1. Initialize the object (for example before the window opens in ThisWindow.Init(), or at the start of the procedure).


    2. Kill the object and clean up:


      Note: You can also call Job.Kill(false) to clean up all memory and handles, but leave any processes in the job running. By default calling Kill will end all processes started, but by passing False to the method all processes will be left running and the Windows JobObject will remain until all processes have closed.

Using the JobObject

The code below demonstrates three different ways of creating and interacting with new processes

Starting Processes

! declare a StringTheory object for getting the output from a process
output          StringTheory

    ! Example1 : Start a new process
    Job.CreateProcess('', 'notepad.exe', '', '')

    ! Example 2: Call a process using cmd.exe (command), make it hidden, and store the output:
    Job.CreateProcess('takeaction.BAT', jo:SW_HIDE, false, , , , , output)

    ! Example 3: Call a process passing a command line parameter, and get the output of the process
    ! Save the output to file, and open it using the application associated with that file type.
    ! Display a message if an error occurs with the error information.
    if not Job.CreateProcess(' ?',jo:SW_HIDE , , , , , , output) 
        Message('CreateProcess failed: ' & output.GetVal())
        ! Save the returned data to disk, and display the error if it fails.
        if not output.SaveFile('output.txt')
            Message('Failed to save the output. Error ' & |
                     output.winErrorCode & ': ' & |
            ! Run a file (simply runs a program, opens a directory, or opens a file 
            !  using the default application associated with that file type.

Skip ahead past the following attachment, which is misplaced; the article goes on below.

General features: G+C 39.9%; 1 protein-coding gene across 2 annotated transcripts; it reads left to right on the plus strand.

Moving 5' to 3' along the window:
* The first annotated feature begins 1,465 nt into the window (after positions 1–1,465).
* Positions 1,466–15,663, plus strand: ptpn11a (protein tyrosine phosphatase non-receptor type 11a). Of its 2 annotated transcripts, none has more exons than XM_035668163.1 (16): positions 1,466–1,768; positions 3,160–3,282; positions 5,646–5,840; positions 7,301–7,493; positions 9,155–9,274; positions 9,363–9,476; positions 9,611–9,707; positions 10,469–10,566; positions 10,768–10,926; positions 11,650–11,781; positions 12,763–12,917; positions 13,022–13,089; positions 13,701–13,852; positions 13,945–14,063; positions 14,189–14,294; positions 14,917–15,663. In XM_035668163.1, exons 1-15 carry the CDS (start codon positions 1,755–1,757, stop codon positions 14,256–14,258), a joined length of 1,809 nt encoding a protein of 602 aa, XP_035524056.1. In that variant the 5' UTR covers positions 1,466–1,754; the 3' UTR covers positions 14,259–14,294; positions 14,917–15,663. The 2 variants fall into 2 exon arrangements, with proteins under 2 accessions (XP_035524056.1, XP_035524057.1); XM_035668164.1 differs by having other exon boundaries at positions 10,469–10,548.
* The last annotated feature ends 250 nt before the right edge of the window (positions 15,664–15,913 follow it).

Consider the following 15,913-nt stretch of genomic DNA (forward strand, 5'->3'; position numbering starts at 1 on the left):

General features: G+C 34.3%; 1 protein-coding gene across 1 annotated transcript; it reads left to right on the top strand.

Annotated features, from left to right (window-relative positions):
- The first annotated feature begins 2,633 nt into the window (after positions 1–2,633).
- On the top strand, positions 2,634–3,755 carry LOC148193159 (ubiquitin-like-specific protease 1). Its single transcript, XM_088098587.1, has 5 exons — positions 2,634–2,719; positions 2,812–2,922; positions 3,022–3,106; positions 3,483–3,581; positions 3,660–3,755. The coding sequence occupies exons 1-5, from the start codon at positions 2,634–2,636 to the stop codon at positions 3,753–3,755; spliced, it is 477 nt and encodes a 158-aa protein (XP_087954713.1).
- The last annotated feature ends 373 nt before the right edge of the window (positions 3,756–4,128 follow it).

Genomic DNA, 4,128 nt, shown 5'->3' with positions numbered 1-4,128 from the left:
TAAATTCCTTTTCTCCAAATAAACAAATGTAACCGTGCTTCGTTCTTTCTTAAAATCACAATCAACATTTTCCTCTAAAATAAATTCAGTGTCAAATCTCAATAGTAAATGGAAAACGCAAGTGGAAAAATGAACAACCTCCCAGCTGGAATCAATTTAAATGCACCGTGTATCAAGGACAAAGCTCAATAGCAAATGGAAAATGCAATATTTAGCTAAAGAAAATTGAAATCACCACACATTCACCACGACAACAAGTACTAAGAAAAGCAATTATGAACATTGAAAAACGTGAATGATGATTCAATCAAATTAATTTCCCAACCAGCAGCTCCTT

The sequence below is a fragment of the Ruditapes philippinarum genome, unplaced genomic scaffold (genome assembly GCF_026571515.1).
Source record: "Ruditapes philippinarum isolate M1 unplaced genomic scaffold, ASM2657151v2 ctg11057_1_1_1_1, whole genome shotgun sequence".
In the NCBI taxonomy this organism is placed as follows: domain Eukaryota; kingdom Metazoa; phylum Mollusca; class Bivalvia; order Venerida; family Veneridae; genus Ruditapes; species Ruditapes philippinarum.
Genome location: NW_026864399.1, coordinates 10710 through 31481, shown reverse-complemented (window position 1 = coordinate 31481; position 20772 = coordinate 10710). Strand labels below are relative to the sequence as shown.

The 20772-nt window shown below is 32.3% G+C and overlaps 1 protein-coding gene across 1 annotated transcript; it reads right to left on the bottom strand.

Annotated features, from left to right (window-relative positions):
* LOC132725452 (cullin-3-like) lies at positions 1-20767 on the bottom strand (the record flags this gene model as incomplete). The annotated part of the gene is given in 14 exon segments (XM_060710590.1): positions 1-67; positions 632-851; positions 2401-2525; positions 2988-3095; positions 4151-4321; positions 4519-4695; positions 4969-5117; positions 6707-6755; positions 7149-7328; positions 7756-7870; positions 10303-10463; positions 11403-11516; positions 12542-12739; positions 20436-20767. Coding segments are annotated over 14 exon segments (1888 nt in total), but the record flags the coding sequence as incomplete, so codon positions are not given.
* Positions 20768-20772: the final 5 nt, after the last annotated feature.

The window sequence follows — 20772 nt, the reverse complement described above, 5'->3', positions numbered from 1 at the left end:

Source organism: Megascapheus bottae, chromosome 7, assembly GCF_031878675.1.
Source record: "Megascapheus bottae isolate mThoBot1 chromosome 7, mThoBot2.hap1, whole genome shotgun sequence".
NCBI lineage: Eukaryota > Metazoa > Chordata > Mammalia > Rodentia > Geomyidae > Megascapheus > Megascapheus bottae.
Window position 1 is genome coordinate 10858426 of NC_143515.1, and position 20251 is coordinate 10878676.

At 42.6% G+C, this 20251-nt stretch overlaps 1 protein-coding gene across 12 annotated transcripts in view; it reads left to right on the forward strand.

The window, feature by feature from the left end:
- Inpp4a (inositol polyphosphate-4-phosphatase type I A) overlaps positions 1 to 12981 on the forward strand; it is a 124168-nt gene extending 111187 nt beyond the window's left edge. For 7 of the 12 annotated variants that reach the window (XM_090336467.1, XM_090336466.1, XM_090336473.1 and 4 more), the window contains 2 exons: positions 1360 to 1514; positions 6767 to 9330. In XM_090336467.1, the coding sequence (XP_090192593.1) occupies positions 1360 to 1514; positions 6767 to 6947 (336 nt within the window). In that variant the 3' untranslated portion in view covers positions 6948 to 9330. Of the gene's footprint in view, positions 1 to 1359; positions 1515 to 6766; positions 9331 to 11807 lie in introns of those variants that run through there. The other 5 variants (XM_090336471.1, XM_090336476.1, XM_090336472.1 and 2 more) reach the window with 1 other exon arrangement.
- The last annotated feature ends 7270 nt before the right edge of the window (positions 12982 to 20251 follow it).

Kill all processes associated with a Job


Get information about the a Job


! The job information is now stored in Job.basicAccounting

How to call a command line application and get the output

This example demonstrates the best practice for calling applications on the command line. It retrieves the output for StdOut if any is written, but works equally well for applications that don't actually write anything to StdOut. It has the added benefit of essentially synchronizing the process class, as it reads from the output on a timer until the handle is close and the process is complete. In almost every case, when you call a command line application and need to retrieve output, a synchronous behaviour is desirable. Not that if you call this on a thread that display a user interface, the interface will be unresponsive while the StdOut pipe is being read from, as the read is handled on a separate Accept loop.

exitVal     long
st          StringTheory
commandLine string(512)
jo          Class(JobObject)   ! added by the template
    ! Build the command line
    commandLine = 'Dcdirdmp.exe -if dicomdir'   ! Add any additional parameters here

    ! CreateProcess(string pAppName, ushort pMode, byte pUseCmd=0, <string pPath>, |